Republican presidential hopeful Carly Fiorina spoke at an event yesterday hosted by the Oklahoma Independent Petroleum Association, where she reflected on the difference between the worlds of politics and business. "Politics is a fact-free zone," she said
. "People just say things."
Even by 2015 standards, the irony was almost overwhelming. The principal criticism of Fiorina is that she has an unfortunate habit
of saying things that aren't true
-- and then embracing those falsehoods with unnerving vigor when confronted with reality.
Take Fiorina's Planned Parenthood lie, for example. It started with a bogus claim during a recent debate, which was quickly discredited
, but which the GOP candidate falsely claimed was true over
again. When pressed for evidence, Fiorina's campaign staff tried to bolster the falsehood, but the "proof" wasn't true
The video depicting a live fetus allegedly being kept alive to harvest its organs that Carly Fiorina described during the last Republican presidential debate has been published in full online, according to its creator. Gregg Cunningham, the founder of the group that collected the footage, called the Center for Bio-Ethical Reform, told TIME magazine that the full video was released on Tuesday, as a YouTube clip titled “Carly was right.”
The problem, of course, is that the video doesn't prove that at all. Vox's Sarah Kliff unpacked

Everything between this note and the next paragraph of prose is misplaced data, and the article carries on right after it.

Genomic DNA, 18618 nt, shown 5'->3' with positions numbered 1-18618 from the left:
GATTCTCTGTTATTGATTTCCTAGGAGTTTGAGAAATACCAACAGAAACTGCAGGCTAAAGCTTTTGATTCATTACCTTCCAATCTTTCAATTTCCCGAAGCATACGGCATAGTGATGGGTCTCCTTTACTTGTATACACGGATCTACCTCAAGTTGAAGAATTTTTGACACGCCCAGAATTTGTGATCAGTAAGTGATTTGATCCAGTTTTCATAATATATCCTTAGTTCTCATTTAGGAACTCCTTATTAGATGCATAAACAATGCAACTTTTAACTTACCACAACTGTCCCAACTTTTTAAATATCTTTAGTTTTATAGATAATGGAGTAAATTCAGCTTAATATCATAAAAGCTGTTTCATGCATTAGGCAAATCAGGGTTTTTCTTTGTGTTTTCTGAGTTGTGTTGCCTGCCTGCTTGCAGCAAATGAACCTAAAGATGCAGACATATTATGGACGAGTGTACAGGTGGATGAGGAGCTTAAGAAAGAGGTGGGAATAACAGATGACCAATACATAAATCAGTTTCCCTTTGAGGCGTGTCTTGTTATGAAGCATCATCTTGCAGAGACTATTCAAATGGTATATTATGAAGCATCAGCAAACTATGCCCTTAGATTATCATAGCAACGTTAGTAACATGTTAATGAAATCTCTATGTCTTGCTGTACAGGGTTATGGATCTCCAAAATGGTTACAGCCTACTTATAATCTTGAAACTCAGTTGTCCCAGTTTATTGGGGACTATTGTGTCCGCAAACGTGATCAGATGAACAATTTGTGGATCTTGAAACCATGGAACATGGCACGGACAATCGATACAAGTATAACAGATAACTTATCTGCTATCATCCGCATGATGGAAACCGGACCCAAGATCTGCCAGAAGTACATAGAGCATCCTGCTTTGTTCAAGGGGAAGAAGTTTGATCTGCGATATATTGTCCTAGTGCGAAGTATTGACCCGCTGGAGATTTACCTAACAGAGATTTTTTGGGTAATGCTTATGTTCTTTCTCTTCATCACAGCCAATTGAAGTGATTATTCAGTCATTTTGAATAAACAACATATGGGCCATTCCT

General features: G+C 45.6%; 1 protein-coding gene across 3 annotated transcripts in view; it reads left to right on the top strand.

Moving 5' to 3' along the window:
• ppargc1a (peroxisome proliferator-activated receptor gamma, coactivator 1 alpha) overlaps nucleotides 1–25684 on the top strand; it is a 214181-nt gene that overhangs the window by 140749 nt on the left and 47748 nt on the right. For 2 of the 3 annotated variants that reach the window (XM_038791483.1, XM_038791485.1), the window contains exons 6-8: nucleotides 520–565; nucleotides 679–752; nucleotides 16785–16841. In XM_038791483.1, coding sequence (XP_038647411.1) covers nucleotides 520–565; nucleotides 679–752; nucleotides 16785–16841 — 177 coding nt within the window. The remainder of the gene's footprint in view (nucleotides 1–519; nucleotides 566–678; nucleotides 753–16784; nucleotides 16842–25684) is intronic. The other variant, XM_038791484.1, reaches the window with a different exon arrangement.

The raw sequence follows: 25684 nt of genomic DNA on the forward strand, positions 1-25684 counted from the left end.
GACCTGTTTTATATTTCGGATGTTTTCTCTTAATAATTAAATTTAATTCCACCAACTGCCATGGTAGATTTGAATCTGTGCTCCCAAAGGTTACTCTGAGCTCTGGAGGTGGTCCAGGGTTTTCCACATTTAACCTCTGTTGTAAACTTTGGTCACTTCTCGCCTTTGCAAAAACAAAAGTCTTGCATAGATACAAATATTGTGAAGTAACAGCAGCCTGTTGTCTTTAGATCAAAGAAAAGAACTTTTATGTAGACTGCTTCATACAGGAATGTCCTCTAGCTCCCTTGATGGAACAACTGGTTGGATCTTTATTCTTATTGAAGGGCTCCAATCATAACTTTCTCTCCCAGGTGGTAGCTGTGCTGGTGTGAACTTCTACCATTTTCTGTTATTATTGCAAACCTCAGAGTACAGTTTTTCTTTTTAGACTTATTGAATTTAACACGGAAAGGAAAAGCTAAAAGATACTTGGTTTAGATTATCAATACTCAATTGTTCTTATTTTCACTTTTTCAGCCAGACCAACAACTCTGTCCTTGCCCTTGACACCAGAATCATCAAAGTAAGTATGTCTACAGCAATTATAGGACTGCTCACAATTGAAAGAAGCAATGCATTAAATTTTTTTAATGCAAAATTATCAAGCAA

the key details:
The graphic video does show a fetus that appears to fall spontaneously out of a woman's vagina, still moving its limbs after being placed in a metal dish. But there is no evidence that the tape was shot in a Planned Parenthood clinic, nor is there any audio like what Fiorina described. [...] [Anti-abortion activist Gregg Cunningham told Time] that he is certain it is an abortion process, but at least one obstetrician, Jen Gunter, has argued that the video more likely shows a premature delivery.... The video is certainly graphic, and does show extensive footage of a fetus whose limbs move and whose heart appears to beat. But it is still not the scene Fiorina described in the debate, and definitely does not deliver on the title of the YouTube video: "Carly Fiorina Was Right."
Kevin Drum added that, in light of the additional evidence, Fiorina now appears "even wronger
Perhaps, when Fiorina complained yesterday that "politics is a fact-free zone," and that "people just say things," she intended it as some kind of confession?
Disclosure: My wife works for Planned Parenthood, but she played no role in this report, and her work is unrelated to the videos Fiorina has tried to describe.